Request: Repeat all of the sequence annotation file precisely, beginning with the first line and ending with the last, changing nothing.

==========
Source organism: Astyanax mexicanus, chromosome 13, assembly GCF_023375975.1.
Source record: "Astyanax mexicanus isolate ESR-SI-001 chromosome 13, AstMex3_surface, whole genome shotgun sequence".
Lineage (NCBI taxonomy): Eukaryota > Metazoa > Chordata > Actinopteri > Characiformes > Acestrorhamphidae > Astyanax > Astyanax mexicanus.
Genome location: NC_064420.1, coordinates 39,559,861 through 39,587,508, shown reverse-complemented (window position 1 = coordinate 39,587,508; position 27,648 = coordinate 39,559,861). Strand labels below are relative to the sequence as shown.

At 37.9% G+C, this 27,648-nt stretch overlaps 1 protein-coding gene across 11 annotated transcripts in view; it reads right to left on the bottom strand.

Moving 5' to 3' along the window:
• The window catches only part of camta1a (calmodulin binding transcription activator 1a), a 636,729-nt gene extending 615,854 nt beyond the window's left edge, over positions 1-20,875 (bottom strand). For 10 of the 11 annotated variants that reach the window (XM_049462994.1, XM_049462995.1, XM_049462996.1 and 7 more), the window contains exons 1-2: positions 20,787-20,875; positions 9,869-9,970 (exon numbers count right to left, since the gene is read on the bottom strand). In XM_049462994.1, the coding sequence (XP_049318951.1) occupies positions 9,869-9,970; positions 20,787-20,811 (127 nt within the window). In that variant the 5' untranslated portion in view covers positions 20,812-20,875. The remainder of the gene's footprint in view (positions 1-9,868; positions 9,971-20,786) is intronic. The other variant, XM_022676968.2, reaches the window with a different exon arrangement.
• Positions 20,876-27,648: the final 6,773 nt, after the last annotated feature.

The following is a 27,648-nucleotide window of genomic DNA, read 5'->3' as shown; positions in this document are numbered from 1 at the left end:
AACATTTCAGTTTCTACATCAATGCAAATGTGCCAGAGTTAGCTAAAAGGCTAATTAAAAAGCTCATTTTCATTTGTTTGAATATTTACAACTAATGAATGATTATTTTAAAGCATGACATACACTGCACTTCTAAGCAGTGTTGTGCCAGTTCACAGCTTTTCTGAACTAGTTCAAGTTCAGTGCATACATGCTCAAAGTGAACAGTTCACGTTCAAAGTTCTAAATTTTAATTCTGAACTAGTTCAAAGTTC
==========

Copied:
Source organism: Astyanax mexicanus, chromosome 13, assembly GCF_023375975.1.
Source record: "Astyanax mexicanus isolate ESR-SI-001 chromosome 13, AstMex3_surface, whole genome shotgun sequence".
Lineage (NCBI taxonomy): Eukaryota > Metazoa > Chordata > Actinopteri > Characiformes > Acestrorhamphidae > Astyanax > Astyanax mexicanus.
Genome location: NC_064420.1, coordinates 39,559,861 through 39,587,508, shown reverse-complemented (window position 1 = coordinate 39,587,508; position 27,648 = coordinate 39,559,861). Strand labels below are relative to the sequence as shown.

At 37.9% G+C, this 27,648-nt stretch overlaps 1 protein-coding gene across 11 annotated transcripts in view; it reads right to left on the bottom strand.

Moving 5' to 3' along the window:
• The window catches only part of camta1a (calmodulin binding transcription activator 1a), a 636,729-nt gene extending 615,854 nt beyond the window's left edge, over positions 1-20,875 (bottom strand). For 10 of the 11 annotated variants that reach the window (XM_049462994.1, XM_049462995.1, XM_049462996.1 and 7 more), the window contains exons 1-2: positions 20,787-20,875; positions 9,869-9,970 (exon numbers count right to left, since the gene is read on the bottom strand). In XM_049462994.1, the coding sequence (XP_049318951.1) occupies positions 9,869-9,970; positions 20,787-20,811 (127 nt within the window). In that variant the 5' untranslated portion in view covers positions 20,812-20,875. The remainder of the gene's footprint in view (positions 1-9,868; positions 9,971-20,786) is intronic. The other variant, XM_022676968.2, reaches the window with a different exon arrangement.
• Positions 20,876-27,648: the final 6,773 nt, after the last annotated feature.

The following is a 27,648-nucleotide window of genomic DNA, read 5'->3' as shown; positions in this document are numbered from 1 at the left end:
AACATTTCAGTTTCTACATCAATGCAAATGTGCCAGAGTTAGCTAAAAGGCTAATTAAAAAGCTCATTTTCATTTGTTTGAATATTTACAACTAATGAATGATTATTTTAAAGCATGACATACACTGCACTTCTAAGCAGTGTTGTGCCAGTTCACAGCTTTTCTGAACTAGTTCAAGTTCAGTGCATACATGCTCAAAGTGAACAGTTCACGTTCAAAGTTCTAAATTTTAATTCTGAACTAGTTCAAAGTTC